Stanley Pierre-Louis, an industry executive with more than two decades of entertainment experience, will be the Entertainment Software Association’s (ESA) new President and CEO, the group announced Monday.
The news comes days after a months-long investigation into the association by Variety found an organization adrift, staggered by the departure of its past president who had a created a toxic environment rife with internal politics, witch hunts, and in-fighting.
Over the course of its investigation into the departure of Entertainment Software Association president Mike Gallagher by Variety, nearly a dozen current and former employees and industry professionals described an ESA struggling to find a path forward. Questions have been raised by employees and members of the association about its relevance, its efficiency and whether the E3 trade show should be spun off from the lobbying group.
While Pierre-Louis assumed the role of acting president and CEO in October 2018, no decision had been made as of earlier this month about who would take on that role permanently.
Monday, the association announced that Pierre-Louis will assume the permanent role of President and CEO immediately. He joined the ESA as its General Counsel in May, 2015.
Prior to his stint at the ESA, Pierre-Louis served as Senior Vice President and Associate General Counsel for Intellectual Property (IP) at Viacom Inc., where he was responsible for managing major IP litigation, developing strategies for protecting digital content and leading other IP-related legal initiatives for brands including Nickelodeon, MTV, Paramount Pictures, and more than 130 other networks worldwide. He previously served as co-chair of the Entertainment and Media Law Group at Kaye Scholer LLP in New York City as well as Senior Vice President for Legal Affairs at the Recording Industry Association of America in Washington, DC.
Pierre-Louis is well respected both inside the office of the ESA and within the board that is made up of members of the association and which directs the association’s actions to some degree.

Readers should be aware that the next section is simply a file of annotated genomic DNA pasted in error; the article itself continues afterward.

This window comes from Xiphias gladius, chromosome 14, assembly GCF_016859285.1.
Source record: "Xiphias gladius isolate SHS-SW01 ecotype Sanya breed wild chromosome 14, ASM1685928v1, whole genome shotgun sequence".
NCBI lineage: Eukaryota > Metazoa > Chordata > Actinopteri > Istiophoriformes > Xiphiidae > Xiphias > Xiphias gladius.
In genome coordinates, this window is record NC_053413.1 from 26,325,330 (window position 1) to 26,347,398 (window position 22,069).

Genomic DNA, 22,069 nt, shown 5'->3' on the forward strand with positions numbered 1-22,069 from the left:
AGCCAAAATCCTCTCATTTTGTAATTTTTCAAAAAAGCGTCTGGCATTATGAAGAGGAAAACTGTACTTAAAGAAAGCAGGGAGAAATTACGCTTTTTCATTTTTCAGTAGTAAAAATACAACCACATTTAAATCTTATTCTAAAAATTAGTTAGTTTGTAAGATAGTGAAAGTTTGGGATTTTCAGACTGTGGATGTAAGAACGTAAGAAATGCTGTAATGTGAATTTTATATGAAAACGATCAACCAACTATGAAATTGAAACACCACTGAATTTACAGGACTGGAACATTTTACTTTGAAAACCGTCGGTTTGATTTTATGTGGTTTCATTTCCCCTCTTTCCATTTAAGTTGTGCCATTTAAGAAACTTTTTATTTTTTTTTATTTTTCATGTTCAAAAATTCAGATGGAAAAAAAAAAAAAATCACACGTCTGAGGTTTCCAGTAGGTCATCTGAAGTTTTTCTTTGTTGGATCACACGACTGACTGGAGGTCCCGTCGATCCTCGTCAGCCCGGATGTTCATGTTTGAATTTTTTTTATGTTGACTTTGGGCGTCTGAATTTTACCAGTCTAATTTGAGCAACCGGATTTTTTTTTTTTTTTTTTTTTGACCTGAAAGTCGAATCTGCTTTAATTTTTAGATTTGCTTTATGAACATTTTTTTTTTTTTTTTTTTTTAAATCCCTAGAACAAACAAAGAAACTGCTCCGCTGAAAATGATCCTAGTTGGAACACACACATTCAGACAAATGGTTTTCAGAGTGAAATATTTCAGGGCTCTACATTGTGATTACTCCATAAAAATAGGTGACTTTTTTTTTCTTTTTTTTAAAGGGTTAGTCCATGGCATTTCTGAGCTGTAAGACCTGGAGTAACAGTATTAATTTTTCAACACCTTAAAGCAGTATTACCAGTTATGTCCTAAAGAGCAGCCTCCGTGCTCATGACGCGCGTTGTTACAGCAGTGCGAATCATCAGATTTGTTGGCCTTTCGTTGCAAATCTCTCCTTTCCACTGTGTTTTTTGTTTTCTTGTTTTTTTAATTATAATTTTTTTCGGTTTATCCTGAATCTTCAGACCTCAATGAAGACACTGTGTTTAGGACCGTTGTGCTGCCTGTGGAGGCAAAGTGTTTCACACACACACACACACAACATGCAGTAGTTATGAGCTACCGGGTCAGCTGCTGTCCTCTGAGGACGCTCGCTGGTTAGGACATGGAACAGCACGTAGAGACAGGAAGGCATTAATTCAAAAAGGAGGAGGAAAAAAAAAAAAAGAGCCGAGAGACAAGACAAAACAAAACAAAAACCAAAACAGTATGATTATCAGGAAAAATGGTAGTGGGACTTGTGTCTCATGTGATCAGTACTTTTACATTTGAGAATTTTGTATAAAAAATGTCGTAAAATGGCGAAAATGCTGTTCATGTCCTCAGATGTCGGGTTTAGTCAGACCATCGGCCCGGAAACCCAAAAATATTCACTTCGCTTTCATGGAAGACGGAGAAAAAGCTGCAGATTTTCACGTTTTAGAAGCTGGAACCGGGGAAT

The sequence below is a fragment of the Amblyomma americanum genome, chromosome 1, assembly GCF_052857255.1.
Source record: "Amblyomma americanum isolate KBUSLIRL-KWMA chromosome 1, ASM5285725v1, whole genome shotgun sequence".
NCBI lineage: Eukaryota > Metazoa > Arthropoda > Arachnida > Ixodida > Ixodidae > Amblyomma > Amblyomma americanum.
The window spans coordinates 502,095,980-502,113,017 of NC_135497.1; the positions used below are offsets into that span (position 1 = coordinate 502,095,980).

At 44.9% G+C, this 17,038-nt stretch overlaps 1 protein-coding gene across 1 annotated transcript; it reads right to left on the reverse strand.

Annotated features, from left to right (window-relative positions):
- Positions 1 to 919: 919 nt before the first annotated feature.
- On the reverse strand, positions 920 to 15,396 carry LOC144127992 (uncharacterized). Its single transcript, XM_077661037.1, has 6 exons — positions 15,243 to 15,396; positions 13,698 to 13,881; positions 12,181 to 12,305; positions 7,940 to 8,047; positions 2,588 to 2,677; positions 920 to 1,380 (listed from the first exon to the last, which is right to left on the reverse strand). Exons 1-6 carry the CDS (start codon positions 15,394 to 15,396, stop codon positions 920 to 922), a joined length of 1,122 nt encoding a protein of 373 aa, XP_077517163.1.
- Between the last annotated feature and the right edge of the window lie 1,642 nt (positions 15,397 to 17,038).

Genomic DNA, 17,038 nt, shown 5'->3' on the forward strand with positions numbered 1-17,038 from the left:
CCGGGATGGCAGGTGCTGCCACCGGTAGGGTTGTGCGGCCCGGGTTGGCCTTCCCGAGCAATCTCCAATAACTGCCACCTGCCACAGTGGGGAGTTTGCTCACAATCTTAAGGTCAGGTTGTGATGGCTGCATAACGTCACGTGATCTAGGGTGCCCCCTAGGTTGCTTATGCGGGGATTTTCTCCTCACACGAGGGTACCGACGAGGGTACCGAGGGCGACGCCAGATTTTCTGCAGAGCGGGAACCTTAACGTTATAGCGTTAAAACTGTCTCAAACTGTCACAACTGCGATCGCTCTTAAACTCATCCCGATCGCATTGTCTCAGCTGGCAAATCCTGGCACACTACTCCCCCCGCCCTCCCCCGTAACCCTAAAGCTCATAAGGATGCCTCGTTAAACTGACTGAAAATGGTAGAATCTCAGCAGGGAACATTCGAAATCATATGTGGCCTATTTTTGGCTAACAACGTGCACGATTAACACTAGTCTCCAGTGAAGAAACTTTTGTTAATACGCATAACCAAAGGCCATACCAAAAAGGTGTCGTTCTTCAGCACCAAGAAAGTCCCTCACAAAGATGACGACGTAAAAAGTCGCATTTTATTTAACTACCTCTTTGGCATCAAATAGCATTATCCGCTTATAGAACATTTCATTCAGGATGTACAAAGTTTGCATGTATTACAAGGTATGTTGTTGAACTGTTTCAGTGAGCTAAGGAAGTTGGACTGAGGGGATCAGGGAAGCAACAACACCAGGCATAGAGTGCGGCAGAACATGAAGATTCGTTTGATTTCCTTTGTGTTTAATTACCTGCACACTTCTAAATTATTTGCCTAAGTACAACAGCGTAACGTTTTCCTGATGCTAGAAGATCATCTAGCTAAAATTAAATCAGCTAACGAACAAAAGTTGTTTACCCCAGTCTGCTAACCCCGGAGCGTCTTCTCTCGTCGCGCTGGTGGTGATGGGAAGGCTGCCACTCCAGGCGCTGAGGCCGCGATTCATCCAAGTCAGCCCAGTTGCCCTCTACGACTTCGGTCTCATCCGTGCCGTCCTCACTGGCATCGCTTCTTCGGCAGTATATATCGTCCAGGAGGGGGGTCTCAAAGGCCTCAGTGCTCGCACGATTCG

The issues that plagued the association under its previous president went beyond just unhappiness with his toxic management style, but also with the lobbying efforts of the ESA and the shape of E3 itself.
The future of that annual show, or at least what form it will take in the long run, also seems in question. Late last year, Variety broke the news that PlayStation wouldn’t be attending the association’s annual E3 show, spurring questions about the trade organization’s largest investment and money maker.
Internally, there is some question about whether it makes sense for ESA to split its energies between lobbying on behalf of the video game industry and running a major trade show. And this isn’t the first time the question has been raised.
Currently, the ESA says it has a contract with the LA Convention Center through 2023 to hold E3 there, though the association has broken its contract with the LACC in the past.
E3 is an integral part of the ESA, not just because of the publicity that the show provides the game industry, but also the money it provides the ESA. According to the association’s 2016 non-profit 990 tax filing, the most recent filing with the IRS, the trade show made up about 48% of the ESA’s entire annual budget (which comes out to about $34.8 million) that year.
In a prepared statement, Pierre-Louis said that he looks forward to leading the ESA and “advocating for the industry with a strong voice and clear vision. The future of our industry is bright and limitless. Video games are a part of the fabric of American culture and a cornerstone of entertainment.”
In speaking with Variety earlier this year for its report, Pierre-Louis references the challenges of the transition.
Pierre-Louis is a Phi Beta Kappa graduate of Clark University. He earned his J.D. from the University of Chicago Law School, where he also served on The University of Chicago Law Review’s Board of Editors. Following law school, he clerked for Judge David A. Nelson of the U.S. Court of Appeals for the Sixth Circuit. Pierre-Louis served previously on several boards, including on the University of Chicago’s Alumni Board of Governors, the law school’s Visiting Committee, the Washington Area Lawyers for the Arts, and Lincoln Center Education, the educational arm of the Lincoln Center for the Performing Arts.
“Stan’s strategic vision, years of entertainment industry experience, and policy expertise make him the ideal choice to lead our industry through this period of growth and opportunity,” said Robert Altman, Chairman of the ESA Board, and Chairman and CEO of ZeniMax Media, parent company of game publisher, Bethesda Softworks. “The Board and the industry look forward to his leadership of the ESA.”
The U.S. video game industry is one of the nation’s fastest-growing economic sectors and provides more than 220,000 jobs in all 50 states, and more than 520 colleges and universities in 46 states offer programs or degrees related to video games.